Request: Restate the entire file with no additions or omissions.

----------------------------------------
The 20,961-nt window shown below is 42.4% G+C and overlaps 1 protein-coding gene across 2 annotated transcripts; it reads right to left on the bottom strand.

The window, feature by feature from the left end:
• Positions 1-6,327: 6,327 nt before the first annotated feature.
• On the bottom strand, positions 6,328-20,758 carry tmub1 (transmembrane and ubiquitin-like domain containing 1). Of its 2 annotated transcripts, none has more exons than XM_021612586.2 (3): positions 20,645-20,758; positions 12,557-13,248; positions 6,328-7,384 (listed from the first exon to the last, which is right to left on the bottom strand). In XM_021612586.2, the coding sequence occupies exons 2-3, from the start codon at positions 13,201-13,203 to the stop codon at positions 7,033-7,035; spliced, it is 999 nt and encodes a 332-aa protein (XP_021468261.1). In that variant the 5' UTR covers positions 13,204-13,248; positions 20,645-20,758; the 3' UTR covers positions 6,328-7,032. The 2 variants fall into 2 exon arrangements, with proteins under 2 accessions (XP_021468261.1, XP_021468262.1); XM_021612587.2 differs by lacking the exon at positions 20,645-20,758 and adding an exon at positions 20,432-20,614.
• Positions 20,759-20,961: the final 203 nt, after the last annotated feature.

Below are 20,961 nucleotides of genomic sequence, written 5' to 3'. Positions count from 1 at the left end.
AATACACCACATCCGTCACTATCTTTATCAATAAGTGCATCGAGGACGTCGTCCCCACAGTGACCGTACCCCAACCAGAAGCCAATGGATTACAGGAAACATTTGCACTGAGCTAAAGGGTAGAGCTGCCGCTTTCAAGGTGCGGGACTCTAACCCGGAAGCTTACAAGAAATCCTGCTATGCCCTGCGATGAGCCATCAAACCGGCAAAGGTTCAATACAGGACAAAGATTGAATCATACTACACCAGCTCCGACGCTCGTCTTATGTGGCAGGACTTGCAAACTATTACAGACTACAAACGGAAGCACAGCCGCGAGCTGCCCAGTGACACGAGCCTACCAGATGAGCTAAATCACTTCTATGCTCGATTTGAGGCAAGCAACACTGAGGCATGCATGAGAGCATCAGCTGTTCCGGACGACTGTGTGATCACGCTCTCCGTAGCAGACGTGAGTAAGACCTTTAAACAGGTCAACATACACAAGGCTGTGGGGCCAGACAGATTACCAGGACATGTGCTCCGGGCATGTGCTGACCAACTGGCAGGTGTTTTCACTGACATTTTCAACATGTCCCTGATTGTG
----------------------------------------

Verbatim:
The 20,961-nt window shown below is 42.4% G+C and overlaps 1 protein-coding gene across 2 annotated transcripts; it reads right to left on the bottom strand.

The window, feature by feature from the left end:
• Positions 1-6,327: 6,327 nt before the first annotated feature.
• On the bottom strand, positions 6,328-20,758 carry tmub1 (transmembrane and ubiquitin-like domain containing 1). Of its 2 annotated transcripts, none has more exons than XM_021612586.2 (3): positions 20,645-20,758; positions 12,557-13,248; positions 6,328-7,384 (listed from the first exon to the last, which is right to left on the bottom strand). In XM_021612586.2, the coding sequence occupies exons 2-3, from the start codon at positions 13,201-13,203 to the stop codon at positions 7,033-7,035; spliced, it is 999 nt and encodes a 332-aa protein (XP_021468261.1). In that variant the 5' UTR covers positions 13,204-13,248; positions 20,645-20,758; the 3' UTR covers positions 6,328-7,032. The 2 variants fall into 2 exon arrangements, with proteins under 2 accessions (XP_021468261.1, XP_021468262.1); XM_021612587.2 differs by lacking the exon at positions 20,645-20,758 and adding an exon at positions 20,432-20,614.
• Positions 20,759-20,961: the final 203 nt, after the last annotated feature.

Below are 20,961 nucleotides of genomic sequence, written 5' to 3'. Positions count from 1 at the left end.
AATACACCACATCCGTCACTATCTTTATCAATAAGTGCATCGAGGACGTCGTCCCCACAGTGACCGTACCCCAACCAGAAGCCAATGGATTACAGGAAACATTTGCACTGAGCTAAAGGGTAGAGCTGCCGCTTTCAAGGTGCGGGACTCTAACCCGGAAGCTTACAAGAAATCCTGCTATGCCCTGCGATGAGCCATCAAACCGGCAAAGGTTCAATACAGGACAAAGATTGAATCATACTACACCAGCTCCGACGCTCGTCTTATGTGGCAGGACTTGCAAACTATTACAGACTACAAACGGAAGCACAGCCGCGAGCTGCCCAGTGACACGAGCCTACCAGATGAGCTAAATCACTTCTATGCTCGATTTGAGGCAAGCAACACTGAGGCATGCATGAGAGCATCAGCTGTTCCGGACGACTGTGTGATCACGCTCTCCGTAGCAGACGTGAGTAAGACCTTTAAACAGGTCAACATACACAAGGCTGTGGGGCCAGACAGATTACCAGGACATGTGCTCCGGGCATGTGCTGACCAACTGGCAGGTGTTTTCACTGACATTTTCAACATGTCCCTGATTGTG